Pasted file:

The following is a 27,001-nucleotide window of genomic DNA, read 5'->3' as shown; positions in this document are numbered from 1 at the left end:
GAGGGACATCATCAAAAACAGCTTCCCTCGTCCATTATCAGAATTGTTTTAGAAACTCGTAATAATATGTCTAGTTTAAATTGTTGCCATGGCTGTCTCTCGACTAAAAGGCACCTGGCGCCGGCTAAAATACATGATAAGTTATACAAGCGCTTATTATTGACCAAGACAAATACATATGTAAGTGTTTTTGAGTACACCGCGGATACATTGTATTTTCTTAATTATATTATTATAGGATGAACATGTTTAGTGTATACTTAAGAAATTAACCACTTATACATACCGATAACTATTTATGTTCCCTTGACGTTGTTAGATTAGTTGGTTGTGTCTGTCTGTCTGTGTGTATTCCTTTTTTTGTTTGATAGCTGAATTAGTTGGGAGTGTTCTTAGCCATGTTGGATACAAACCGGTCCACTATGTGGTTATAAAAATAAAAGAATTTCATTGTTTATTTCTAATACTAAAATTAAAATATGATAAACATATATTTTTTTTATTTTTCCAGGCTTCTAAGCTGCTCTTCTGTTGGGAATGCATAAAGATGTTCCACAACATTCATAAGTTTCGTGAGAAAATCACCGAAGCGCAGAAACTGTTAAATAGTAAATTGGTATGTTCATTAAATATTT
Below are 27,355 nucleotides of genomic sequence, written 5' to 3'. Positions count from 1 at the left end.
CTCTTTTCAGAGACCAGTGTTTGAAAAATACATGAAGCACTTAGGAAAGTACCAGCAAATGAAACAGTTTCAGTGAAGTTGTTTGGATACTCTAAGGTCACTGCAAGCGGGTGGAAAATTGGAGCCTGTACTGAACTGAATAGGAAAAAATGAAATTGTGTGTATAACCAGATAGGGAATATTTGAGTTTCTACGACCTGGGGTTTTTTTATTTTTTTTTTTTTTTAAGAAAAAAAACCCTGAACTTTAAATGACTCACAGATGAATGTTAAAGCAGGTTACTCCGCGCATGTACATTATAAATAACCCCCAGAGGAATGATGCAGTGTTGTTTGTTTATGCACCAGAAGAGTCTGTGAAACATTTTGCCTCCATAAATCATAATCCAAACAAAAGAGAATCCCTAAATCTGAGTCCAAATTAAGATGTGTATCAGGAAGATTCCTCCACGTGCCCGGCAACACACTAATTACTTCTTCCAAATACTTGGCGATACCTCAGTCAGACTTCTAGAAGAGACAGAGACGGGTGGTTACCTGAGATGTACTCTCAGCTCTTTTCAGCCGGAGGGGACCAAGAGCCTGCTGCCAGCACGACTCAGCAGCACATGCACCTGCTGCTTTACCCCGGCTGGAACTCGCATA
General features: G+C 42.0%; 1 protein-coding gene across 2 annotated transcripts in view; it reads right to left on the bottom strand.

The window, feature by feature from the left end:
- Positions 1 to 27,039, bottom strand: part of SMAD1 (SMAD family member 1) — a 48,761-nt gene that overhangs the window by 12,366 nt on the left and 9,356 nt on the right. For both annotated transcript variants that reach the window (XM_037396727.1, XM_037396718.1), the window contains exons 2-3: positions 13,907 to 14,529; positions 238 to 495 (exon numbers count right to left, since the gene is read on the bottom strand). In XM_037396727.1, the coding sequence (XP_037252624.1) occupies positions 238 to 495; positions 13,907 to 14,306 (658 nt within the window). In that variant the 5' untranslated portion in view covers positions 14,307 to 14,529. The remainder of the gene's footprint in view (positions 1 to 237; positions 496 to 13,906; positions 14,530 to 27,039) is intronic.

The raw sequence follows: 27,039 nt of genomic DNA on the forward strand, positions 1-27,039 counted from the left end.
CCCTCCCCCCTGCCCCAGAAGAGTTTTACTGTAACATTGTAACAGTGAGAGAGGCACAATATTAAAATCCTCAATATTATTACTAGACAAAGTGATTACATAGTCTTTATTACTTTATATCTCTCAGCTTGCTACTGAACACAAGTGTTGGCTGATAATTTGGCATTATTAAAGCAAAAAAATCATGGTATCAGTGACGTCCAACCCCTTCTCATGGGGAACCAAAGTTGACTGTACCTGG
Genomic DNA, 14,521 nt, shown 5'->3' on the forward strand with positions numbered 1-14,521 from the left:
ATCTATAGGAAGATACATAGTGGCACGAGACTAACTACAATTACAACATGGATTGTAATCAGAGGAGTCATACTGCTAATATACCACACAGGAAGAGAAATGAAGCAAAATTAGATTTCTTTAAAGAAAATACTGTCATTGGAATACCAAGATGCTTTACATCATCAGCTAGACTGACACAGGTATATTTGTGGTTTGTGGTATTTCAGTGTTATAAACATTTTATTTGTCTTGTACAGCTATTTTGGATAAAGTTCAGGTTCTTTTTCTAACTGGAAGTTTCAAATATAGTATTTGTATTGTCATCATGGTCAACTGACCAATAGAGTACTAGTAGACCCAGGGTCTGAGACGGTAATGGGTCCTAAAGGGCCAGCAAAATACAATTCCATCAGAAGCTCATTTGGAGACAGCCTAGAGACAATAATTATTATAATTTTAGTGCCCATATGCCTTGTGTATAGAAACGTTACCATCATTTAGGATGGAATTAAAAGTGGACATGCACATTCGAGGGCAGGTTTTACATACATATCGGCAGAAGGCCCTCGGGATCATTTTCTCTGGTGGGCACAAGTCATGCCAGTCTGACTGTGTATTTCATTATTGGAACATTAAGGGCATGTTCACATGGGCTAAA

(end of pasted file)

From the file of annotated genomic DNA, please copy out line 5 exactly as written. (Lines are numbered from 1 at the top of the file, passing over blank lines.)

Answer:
General features: G+C 42.0%; 1 protein-coding gene across 2 annotated transcripts in view; it reads right to left on the bottom strand.